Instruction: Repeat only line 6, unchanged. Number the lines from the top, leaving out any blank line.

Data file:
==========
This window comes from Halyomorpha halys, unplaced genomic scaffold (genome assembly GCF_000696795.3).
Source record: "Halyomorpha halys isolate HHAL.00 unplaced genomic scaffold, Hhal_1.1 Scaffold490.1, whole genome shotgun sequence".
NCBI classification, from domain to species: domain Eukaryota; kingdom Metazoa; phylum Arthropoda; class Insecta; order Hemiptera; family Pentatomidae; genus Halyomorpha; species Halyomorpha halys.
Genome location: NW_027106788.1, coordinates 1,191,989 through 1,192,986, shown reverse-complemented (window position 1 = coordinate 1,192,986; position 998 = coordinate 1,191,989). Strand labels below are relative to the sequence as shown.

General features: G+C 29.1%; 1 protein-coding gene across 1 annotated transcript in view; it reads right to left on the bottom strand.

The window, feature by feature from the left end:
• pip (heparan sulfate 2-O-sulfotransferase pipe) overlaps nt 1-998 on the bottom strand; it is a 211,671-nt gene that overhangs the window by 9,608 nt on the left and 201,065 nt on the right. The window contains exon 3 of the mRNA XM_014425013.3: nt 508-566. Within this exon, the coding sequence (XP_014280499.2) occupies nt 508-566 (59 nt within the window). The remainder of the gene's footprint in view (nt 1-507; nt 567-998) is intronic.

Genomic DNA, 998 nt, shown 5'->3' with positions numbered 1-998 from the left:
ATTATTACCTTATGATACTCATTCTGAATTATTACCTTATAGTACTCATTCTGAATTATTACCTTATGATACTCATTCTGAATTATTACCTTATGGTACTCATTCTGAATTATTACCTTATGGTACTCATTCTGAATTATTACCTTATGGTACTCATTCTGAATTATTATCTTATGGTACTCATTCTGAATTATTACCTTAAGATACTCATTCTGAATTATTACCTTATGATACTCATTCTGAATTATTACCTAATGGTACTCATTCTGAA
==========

The window, feature by feature from the left end: